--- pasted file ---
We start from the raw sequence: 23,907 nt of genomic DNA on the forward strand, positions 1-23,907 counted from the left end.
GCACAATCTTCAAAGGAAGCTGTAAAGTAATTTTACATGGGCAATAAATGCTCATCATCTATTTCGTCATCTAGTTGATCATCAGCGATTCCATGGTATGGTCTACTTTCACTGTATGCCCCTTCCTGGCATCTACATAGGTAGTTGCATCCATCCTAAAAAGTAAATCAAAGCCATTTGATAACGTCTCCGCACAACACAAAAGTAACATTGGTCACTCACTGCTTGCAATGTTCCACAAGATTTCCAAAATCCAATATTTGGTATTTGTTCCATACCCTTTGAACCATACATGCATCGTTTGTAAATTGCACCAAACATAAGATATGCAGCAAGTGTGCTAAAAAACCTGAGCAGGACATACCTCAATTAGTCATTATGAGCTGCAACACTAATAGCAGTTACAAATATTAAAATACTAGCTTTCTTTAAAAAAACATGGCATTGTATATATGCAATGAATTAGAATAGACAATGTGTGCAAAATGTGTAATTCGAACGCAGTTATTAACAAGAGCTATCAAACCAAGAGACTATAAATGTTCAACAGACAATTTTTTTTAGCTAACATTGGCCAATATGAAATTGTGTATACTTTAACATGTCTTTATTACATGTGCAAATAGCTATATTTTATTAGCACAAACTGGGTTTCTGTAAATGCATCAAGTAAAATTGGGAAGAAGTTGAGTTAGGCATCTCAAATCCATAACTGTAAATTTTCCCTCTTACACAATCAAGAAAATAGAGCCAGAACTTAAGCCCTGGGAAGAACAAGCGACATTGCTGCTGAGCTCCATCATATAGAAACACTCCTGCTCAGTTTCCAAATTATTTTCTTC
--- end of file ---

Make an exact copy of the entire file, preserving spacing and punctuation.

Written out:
We start from the raw sequence: 23,907 nt of genomic DNA on the forward strand, positions 1-23,907 counted from the left end.
GCACAATCTTCAAAGGAAGCTGTAAAGTAATTTTACATGGGCAATAAATGCTCATCATCTATTTCGTCATCTAGTTGATCATCAGCGATTCCATGGTATGGTCTACTTTCACTGTATGCCCCTTCCTGGCATCTACATAGGTAGTTGCATCCATCCTAAAAAGTAAATCAAAGCCATTTGATAACGTCTCCGCACAACACAAAAGTAACATTGGTCACTCACTGCTTGCAATGTTCCACAAGATTTCCAAAATCCAATATTTGGTATTTGTTCCATACCCTTTGAACCATACATGCATCGTTTGTAAATTGCACCAAACATAAGATATGCAGCAAGTGTGCTAAAAAACCTGAGCAGGACATACCTCAATTAGTCATTATGAGCTGCAACACTAATAGCAGTTACAAATATTAAAATACTAGCTTTCTTTAAAAAAACATGGCATTGTATATATGCAATGAATTAGAATAGACAATGTGTGCAAAATGTGTAATTCGAACGCAGTTATTAACAAGAGCTATCAAACCAAGAGACTATAAATGTTCAACAGACAATTTTTTTTAGCTAACATTGGCCAATATGAAATTGTGTATACTTTAACATGTCTTTATTACATGTGCAAATAGCTATATTTTATTAGCACAAACTGGGTTTCTGTAAATGCATCAAGTAAAATTGGGAAGAAGTTGAGTTAGGCATCTCAAATCCATAACTGTAAATTTTCCCTCTTACACAATCAAGAAAATAGAGCCAGAACTTAAGCCCTGGGAAGAACAAGCGACATTGCTGCTGAGCTCCATCATATAGAAACACTCCTGCTCAGTTTCCAAATTATTTTCTTC